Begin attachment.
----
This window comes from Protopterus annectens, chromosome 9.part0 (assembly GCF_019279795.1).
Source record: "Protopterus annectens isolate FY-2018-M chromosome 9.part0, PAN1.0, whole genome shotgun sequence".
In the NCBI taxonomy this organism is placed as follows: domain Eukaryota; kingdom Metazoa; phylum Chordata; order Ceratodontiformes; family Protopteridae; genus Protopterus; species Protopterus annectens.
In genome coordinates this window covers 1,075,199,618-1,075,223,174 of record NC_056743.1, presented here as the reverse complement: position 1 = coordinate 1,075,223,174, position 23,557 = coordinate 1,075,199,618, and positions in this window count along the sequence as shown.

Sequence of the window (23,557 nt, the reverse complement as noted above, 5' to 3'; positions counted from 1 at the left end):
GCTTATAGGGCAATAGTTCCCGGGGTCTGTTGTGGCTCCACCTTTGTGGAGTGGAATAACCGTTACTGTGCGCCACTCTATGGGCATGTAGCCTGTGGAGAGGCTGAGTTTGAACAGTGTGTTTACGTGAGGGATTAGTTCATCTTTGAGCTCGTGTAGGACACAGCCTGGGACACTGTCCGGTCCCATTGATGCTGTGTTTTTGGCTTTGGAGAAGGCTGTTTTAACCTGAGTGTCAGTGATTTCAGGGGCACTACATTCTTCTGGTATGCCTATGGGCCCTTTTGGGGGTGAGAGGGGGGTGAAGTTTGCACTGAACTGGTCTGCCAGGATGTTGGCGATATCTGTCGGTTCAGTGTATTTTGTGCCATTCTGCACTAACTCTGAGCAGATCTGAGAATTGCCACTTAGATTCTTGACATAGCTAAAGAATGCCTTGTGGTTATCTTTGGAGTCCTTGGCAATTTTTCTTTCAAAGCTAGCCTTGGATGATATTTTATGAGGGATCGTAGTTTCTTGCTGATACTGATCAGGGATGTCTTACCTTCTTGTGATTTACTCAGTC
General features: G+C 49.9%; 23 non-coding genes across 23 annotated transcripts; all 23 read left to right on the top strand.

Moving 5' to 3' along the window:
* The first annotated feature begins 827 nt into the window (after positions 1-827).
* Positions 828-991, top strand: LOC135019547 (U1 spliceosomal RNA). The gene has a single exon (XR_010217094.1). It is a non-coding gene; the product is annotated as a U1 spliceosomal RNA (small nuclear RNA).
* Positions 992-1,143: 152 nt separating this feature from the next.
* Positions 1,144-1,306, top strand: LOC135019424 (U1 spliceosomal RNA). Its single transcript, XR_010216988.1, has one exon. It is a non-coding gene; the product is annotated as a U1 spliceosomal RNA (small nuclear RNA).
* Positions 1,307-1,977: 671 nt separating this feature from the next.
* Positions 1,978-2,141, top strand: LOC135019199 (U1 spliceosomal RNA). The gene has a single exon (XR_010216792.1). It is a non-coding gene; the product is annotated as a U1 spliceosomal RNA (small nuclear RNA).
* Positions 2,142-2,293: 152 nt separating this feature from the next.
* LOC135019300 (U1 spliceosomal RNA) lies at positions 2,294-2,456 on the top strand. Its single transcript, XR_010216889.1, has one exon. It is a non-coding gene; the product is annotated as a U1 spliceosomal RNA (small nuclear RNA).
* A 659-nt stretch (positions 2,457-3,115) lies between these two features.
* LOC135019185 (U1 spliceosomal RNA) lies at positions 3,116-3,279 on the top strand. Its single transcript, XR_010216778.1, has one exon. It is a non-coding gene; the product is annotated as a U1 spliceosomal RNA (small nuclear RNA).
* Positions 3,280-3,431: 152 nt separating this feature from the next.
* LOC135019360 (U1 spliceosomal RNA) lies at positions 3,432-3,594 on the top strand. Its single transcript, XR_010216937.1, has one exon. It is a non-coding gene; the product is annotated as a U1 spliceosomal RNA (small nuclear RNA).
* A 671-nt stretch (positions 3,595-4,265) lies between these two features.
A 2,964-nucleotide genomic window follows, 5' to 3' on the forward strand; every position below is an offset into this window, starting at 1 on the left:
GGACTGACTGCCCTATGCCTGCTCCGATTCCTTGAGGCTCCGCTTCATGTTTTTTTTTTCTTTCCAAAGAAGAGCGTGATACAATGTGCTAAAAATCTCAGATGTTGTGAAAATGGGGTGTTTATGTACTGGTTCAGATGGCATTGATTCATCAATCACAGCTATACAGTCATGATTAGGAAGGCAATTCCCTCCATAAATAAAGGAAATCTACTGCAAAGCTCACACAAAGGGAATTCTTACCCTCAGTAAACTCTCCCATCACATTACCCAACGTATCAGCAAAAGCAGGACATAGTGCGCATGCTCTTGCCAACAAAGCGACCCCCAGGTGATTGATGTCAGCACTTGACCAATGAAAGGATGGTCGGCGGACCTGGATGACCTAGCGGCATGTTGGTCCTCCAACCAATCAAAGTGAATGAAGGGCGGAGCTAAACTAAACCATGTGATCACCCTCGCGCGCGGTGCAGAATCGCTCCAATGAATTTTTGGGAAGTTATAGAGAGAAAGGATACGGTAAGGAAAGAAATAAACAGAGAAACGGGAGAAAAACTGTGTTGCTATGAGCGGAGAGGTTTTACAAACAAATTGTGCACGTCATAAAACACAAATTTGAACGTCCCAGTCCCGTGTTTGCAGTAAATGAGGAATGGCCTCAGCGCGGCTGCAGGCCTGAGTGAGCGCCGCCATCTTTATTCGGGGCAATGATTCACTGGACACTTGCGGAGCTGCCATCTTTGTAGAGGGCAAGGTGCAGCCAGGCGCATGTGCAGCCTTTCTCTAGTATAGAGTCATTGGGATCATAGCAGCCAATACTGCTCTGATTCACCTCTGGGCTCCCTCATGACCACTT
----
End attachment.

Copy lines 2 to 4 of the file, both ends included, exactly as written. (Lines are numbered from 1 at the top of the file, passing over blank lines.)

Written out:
Source record: "Protopterus annectens isolate FY-2018-M chromosome 9.part0, PAN1.0, whole genome shotgun sequence".
In the NCBI taxonomy this organism is placed as follows: domain Eukaryota; kingdom Metazoa; phylum Chordata; order Ceratodontiformes; family Protopteridae; genus Protopterus; species Protopterus annectens.
In genome coordinates this window covers 1,075,199,618-1,075,223,174 of record NC_056743.1, presented here as the reverse complement: position 1 = coordinate 1,075,223,174, position 23,557 = coordinate 1,075,199,618, and positions in this window count along the sequence as shown.